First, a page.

Before we humans had refrigeration, we used fermentation to preserve
our food.

With the advent of refrigeration and chemical preservatives, we began
to eat fewer and fewer fermented foods.

And that may have been good for refrigerator manufacturers. But it
was definitely not good for our guts.  The consequence of eating less
fermented food is that the natural environment of your gut has less
biodiversity.

Here is some of the evidence of that.  Thirty years ago in 1986, Dr.
Yoshimi Benno and other scientists from the Institute of Physical and
AChemcial Research in Mako Japan looked at the differences in the gut
bacteria of people living in rural Japan versus those living in Canada.
Examining the fecal content of the participants, the scientists were able
to determine that the Canadians, whose diets contained very few
fermented foods, were missing two types of gut bacteria ---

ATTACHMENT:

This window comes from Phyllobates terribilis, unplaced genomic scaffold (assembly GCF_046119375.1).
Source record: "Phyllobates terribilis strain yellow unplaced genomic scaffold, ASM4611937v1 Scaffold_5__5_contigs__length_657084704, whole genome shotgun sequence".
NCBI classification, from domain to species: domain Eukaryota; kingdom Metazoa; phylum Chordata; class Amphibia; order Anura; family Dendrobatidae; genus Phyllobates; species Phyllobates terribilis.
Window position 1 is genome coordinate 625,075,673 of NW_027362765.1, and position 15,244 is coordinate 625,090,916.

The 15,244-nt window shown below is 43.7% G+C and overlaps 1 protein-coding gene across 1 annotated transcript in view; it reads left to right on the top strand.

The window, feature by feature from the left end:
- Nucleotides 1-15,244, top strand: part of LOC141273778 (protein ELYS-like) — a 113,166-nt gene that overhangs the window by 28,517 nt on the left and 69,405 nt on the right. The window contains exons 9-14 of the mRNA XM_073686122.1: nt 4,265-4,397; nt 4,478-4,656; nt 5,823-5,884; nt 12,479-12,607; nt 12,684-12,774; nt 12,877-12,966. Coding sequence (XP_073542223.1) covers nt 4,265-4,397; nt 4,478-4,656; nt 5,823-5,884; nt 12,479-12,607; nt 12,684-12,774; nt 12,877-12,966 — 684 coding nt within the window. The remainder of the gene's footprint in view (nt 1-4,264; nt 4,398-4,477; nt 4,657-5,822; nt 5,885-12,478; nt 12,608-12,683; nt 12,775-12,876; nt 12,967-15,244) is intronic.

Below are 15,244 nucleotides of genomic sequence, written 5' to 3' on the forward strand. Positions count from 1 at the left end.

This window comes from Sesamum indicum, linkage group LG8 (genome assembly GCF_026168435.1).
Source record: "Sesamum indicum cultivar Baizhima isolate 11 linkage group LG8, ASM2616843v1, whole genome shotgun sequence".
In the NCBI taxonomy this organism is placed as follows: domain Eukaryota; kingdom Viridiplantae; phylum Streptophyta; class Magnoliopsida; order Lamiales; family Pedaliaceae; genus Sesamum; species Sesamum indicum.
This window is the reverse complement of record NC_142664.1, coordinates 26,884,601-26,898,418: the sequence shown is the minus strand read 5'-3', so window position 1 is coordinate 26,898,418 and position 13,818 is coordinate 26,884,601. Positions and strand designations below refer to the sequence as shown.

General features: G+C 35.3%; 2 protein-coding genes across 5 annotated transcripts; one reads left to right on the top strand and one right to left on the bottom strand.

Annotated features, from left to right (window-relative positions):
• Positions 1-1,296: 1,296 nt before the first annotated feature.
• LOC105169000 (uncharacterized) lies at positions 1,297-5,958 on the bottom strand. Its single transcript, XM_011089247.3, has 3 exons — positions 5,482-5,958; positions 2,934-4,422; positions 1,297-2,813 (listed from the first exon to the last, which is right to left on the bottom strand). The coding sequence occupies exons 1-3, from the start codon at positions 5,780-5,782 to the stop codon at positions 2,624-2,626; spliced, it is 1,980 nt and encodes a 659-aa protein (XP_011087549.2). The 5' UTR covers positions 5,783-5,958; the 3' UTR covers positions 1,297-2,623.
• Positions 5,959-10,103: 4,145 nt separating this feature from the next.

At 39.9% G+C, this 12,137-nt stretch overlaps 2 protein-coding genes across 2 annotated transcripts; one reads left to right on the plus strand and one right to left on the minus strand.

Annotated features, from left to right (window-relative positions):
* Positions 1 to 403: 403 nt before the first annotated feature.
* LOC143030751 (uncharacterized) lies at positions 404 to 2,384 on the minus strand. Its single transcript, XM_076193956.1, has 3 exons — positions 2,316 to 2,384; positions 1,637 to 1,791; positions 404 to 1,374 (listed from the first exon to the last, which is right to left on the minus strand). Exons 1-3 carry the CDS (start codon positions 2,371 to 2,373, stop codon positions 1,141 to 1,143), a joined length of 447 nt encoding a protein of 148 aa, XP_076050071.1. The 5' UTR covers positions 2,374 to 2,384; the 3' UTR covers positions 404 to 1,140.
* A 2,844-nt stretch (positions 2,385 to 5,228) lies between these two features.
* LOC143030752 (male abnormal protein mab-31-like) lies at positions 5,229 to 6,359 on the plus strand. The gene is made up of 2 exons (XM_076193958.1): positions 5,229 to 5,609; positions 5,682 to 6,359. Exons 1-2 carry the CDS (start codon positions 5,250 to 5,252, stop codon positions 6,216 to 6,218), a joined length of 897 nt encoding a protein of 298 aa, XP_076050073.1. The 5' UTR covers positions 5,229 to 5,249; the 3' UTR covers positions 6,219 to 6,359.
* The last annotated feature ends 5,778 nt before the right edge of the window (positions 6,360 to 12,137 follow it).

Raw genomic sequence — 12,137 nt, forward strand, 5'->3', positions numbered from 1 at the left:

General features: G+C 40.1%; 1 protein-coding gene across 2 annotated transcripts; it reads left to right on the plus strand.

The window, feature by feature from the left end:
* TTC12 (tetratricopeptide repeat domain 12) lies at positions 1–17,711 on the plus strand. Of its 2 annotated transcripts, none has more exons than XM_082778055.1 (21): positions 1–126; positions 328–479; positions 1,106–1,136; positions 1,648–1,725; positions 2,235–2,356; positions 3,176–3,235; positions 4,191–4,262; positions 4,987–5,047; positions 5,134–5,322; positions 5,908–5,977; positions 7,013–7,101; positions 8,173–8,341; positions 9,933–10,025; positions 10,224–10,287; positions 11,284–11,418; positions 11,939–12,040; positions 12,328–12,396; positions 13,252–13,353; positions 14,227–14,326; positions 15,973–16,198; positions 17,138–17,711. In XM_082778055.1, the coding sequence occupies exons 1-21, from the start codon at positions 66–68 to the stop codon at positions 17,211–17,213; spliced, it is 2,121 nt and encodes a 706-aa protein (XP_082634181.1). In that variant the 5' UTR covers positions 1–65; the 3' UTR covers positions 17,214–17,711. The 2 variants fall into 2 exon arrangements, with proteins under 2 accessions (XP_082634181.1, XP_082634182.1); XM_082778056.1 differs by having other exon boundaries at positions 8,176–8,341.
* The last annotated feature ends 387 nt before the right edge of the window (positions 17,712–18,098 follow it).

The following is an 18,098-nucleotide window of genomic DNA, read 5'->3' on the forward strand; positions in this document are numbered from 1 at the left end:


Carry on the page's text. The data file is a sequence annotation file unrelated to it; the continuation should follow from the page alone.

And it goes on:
Bifidobacterium species and Lactobacilli.  

By contrast, the Japanese diets produced gut environments that were
rich in these two types of bacteria.  Overall, there was far greater
biodiversity in the gut environments of the rural Japanese than in the
urban dwellers of Canada.

So what? Some of us have guts with fewer varieties of bacteria.  What
does it matter?


It turns out, that the biodiversity of your gut is quite important to your
emotional health and to your health in general.



Fermented Foods Improve Your Mood and Emotional Health





































The idea that the natural bacteria in your gut somehow controls your
emotional state didn't occur to scientists until a smart group of from
Canada and the United States made the discovery. The studies were